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e. Press the Close button. The system ID will be created.

Attention: The examples below use an HTTP client for illustration purposes. For automation, simply integrate these HTTP requests into your user application code.

3. Generate an IBM Cloud IAM service token

Use the system ID API key from the previous step to generate an IBM Cloud Identity and Access Management (Cloud IAM) token:

Use the following HTTP request for the IBM Cloud IAM service token format:

POST https://iam.cloud.ibm.com/identity/token
Header: Content-Type: application/x-www-form-urlencoded
Body: grant_type=urn:ibm:params:oauth:grant-type:apikey&apikey=YOUR_API_KEY

Figure 7. Specify the system ID API key
Automation

A successful response is an HTTP 200 message that includes the IBM Cloud IAM service token. You will send this token to IBM Food Trust in exchange for an IBM Food Trust service token.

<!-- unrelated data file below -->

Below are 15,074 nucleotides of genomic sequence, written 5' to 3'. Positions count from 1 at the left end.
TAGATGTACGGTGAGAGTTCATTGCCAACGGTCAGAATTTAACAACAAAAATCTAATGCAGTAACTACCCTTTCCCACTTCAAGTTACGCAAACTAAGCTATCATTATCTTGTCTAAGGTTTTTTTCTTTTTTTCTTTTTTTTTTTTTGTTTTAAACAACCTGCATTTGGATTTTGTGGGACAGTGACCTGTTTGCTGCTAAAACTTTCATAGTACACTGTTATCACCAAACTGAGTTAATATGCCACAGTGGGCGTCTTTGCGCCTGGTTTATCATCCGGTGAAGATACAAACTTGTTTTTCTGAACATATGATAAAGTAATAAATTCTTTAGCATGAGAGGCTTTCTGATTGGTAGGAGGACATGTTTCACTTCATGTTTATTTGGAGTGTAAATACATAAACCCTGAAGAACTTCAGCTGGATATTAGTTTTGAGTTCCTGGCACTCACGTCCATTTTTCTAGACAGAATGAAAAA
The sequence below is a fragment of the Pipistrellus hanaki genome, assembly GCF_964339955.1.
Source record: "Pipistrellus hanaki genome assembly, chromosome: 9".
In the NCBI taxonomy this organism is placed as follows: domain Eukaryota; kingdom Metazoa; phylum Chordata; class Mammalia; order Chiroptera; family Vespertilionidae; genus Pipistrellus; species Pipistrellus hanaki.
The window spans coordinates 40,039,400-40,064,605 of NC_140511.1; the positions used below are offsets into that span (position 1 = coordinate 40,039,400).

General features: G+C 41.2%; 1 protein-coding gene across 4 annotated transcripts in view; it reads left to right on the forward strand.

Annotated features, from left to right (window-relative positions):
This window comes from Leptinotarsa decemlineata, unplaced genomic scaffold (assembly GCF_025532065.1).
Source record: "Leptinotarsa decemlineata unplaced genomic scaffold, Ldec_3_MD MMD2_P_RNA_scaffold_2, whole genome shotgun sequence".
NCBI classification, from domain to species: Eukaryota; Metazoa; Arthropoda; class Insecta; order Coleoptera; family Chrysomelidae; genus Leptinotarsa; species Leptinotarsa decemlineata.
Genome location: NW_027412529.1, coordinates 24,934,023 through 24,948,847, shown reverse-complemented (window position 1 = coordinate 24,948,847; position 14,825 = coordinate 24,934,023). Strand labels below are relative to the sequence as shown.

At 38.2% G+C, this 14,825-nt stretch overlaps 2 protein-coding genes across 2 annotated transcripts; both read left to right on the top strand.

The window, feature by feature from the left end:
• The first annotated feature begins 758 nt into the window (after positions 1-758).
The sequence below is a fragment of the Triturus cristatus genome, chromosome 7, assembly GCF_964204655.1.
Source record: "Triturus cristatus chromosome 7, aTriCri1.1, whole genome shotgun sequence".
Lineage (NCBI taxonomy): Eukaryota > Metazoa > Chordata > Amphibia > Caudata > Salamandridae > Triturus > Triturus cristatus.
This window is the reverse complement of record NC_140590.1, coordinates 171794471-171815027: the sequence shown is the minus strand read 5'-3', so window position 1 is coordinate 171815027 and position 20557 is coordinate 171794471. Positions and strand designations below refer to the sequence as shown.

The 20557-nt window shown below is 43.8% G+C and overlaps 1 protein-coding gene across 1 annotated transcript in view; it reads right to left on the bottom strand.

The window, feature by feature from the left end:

Figure 8. Response with IBM Cloud IAM service token
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4. Generate an IBM Food Trust service token

Use the Cloud IAM token to generate an IBM Food Trust service token. To request an IBM Food Trust service token, use the following HTTP format:

POST 
https://food.ibm.com/ift/api/identity-proxy/exchange_token/v1/organization/{Org_Id}
Header: Content-Type: application/json
Body: The entire JSON response from the Cloud IAM token in step 2

Figure 9. IBM Cloud IAM token generation (a)
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Figure 10. IBM Cloud IAM token generation (b)
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A successful response is an HTTP 200 message that includes the IBM Food Trust service token. Attention: Only the onboarding_token value is used in subsequent requests, not the entire returned JSON string.